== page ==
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First off, shout out to Rapzilla for creating this space for songwriters! I believe the more insight we have on the creation process of song composing, will in return only help to make better song composers. The reason I chose to share my song composing process instead of that of my tracks (Instrumental or beat) is because in this way both the lyric and music composer can benefit from this process. There is A LOT that goes into composing a fully completed song. From choosing the best drum kit and sounds, to finding the right cadence or lyric, you will no doubt find having the right tools to do so is priceless. So with that said lets begin!

Step One: Play or sing anything!

You will be surprised of what comes from just banging on a kick and snare, playing around with new chords or fiddling with a cool patch (a sound within a Virtual Instrument) or loop! Whether you have particular clients in mind or are just creating out of pure joy, this will keep you from being bored and help in your discovery of new melodies and ways to use them. For me, this by far is the most exhilarating part of the process because you never know what you’re going to create!

Step Two: Listen to where your creating journey is leading you and adjust accordingly.

It is very important to recognize what direction your creation is headed, especially if you have a particular artist or genre in mind. For example, If I start with 808’s (the bass part of the track that makes everybody turn up) and trap snares, most likely this track is going to be in the genre of Hip Hop, Pop or R@B, and so I should began crafting the rest of the track in light of this. And while this is not always true, it is a good rule to follow when you feel stuck on a certain pattern or sound and need a little direction. Which brings me to ...

Step Three: Musical Integrity

When creatively challenged, fight the urge to copy or bite off another artist’s creation. This by far is my number one issue with today’s music producer and beat maker. While we are all influenced by a plethora of beautiful compositions, we should strive to compose AS ORIGINAL of a composition as possible. What I mean is, is that in some point you should be able to listen to where your composition is at and determine if what you did is an honest approach of what you heard in your head or a full out Drake (40) remake. Listen to what Professor Harold M. Best has to say about creative originality.

“If I am creative, I imagine a different way of music making music than someone else would. I must then possess the skill to execute this difference. If I can only duplicate someone else’s music making, I am not creative but merely skillful”. (Music Through The Eyes Of Faith)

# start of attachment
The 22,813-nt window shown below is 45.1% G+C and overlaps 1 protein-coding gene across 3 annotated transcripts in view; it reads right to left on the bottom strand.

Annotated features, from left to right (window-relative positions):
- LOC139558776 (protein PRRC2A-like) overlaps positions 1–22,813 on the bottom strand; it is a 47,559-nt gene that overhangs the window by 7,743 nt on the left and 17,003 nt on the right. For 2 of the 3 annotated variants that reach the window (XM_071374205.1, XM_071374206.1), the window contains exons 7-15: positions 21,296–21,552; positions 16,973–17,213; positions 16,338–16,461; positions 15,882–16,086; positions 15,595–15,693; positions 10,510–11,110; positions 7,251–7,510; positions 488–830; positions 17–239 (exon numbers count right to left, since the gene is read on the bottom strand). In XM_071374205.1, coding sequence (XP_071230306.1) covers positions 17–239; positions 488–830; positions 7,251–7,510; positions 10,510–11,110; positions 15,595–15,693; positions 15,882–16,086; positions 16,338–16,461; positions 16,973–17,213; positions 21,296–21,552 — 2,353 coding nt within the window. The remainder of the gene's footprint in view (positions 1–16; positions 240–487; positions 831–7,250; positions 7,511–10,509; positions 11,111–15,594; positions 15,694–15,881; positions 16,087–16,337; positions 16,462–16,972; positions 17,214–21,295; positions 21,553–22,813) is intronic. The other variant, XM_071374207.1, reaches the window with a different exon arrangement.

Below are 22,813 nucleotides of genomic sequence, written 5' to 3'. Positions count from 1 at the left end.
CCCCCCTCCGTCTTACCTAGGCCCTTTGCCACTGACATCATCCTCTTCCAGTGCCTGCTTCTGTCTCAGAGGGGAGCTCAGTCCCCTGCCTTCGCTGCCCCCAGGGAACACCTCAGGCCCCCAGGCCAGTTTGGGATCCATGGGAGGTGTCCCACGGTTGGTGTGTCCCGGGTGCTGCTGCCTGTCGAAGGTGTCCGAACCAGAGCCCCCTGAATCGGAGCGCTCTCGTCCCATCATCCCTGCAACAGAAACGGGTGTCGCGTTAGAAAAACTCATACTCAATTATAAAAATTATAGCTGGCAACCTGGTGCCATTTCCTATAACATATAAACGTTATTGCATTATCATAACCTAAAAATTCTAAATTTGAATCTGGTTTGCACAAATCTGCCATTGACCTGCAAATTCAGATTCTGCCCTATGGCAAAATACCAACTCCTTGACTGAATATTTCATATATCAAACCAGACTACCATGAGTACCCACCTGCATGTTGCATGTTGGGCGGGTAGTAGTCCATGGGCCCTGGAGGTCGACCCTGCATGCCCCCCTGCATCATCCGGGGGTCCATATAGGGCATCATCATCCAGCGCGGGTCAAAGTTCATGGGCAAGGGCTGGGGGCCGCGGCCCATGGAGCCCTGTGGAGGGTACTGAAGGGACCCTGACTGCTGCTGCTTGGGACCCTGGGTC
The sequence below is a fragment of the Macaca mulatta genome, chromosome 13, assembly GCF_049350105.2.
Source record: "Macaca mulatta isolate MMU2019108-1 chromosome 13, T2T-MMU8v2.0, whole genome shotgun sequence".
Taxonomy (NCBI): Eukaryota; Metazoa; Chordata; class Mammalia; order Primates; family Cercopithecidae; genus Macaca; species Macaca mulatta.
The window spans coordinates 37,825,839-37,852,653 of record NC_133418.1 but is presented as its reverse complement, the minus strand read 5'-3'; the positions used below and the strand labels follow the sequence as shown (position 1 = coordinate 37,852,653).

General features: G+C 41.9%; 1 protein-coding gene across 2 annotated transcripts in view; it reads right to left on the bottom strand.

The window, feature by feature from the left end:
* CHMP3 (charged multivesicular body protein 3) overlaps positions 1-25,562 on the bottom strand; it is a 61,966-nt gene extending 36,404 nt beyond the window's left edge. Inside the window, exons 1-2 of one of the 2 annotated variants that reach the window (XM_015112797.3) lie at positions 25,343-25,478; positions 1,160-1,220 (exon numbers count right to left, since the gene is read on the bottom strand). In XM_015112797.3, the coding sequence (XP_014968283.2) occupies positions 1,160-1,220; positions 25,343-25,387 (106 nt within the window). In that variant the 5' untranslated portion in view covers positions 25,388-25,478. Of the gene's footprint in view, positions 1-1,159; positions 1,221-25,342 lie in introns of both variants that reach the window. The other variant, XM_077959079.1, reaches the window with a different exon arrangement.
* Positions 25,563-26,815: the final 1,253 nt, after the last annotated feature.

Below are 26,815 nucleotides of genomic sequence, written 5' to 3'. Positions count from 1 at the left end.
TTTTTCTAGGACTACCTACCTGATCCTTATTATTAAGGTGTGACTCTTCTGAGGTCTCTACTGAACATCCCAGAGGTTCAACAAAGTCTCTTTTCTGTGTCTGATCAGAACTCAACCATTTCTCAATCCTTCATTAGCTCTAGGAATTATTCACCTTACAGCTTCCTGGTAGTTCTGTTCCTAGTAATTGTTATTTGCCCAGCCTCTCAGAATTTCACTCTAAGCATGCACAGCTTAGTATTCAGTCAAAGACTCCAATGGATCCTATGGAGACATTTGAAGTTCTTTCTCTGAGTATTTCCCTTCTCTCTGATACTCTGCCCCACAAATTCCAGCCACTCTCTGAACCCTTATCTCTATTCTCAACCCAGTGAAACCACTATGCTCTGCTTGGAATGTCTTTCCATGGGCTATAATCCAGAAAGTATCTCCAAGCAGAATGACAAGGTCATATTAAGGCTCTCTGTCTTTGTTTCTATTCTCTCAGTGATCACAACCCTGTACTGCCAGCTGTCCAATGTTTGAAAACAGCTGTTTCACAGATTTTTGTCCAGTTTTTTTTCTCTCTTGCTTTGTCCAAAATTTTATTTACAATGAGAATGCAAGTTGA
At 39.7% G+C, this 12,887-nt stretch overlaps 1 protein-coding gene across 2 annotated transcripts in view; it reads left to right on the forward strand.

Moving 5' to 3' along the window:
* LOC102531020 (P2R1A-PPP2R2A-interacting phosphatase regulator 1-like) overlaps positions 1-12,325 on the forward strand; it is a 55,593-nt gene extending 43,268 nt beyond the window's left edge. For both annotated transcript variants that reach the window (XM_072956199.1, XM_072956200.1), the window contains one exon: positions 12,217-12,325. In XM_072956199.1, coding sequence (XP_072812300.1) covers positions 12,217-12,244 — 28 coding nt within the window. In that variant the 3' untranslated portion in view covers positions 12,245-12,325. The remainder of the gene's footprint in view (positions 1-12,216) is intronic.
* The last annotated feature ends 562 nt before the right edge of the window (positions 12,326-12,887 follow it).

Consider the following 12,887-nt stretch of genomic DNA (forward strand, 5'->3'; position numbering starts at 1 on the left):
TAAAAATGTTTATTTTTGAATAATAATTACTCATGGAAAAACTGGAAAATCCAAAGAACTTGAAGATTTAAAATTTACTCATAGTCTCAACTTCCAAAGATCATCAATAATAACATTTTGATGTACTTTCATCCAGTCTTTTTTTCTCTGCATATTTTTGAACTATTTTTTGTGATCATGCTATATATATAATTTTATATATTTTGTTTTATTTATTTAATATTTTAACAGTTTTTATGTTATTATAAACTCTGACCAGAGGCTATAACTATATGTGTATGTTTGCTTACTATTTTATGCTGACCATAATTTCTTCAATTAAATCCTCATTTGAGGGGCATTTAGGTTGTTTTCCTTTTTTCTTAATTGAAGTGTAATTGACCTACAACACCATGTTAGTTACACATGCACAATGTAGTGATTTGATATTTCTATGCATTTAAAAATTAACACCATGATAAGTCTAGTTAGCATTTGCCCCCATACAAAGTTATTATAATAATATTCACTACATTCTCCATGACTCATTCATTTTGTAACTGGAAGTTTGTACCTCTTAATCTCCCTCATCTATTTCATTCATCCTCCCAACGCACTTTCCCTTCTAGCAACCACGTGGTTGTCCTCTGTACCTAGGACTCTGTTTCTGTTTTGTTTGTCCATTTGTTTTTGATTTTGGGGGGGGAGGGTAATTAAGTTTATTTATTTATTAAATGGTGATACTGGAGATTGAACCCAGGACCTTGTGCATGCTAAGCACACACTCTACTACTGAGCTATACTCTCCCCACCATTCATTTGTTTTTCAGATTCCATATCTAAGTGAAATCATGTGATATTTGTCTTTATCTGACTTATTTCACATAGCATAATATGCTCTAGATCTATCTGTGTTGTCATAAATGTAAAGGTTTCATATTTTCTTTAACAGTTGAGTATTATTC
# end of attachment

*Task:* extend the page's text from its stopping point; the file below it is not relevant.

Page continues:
Sheesh!!!! While we’ve all bit that bullet more than once during the creative process, it is imperative that we develop the discipline of not copying but exercising our own originality.

So, we’ve looked at how to begin the creative process, be intentional on recognizing where it leads, and having musical integrity. Now we will look at how to bring all this together to help make a mature composition ready for lyrics or music.

Step Four: Song Structure

After hours or even days of putting together worth keeping lyrics, melody or music, at some point that bad boy has to grow up and turn into a real song. And this will not happen without the know-how of putting them together so that human beings can actually sing along. The simplest and cheapest way I’ve found to learn song structure is from listening to the radio! You will be amazed of what you can learn by just listening with the mindset of a composer. Ask yourself, why did the hook (or chorus) come in first, why does this part drop out or why did the song seem to climax at a certain point? All these questions and many more will help you discover why the composer of your favorite songs chose to arrange it the way he or she did. And while there is no perfect way to structure a song, there are ways that are proven to keep the listeners attention and better help them follow the story or emotion of a particular recording.

At the end of the day, we create because we were created to do so. And that this gift (like many others), we are to be good stewards over it. So keep creating, keep learning and may you find great joy in your quest to make the best composition you can.

Follow J.R. on Twitter @JRinstrereo

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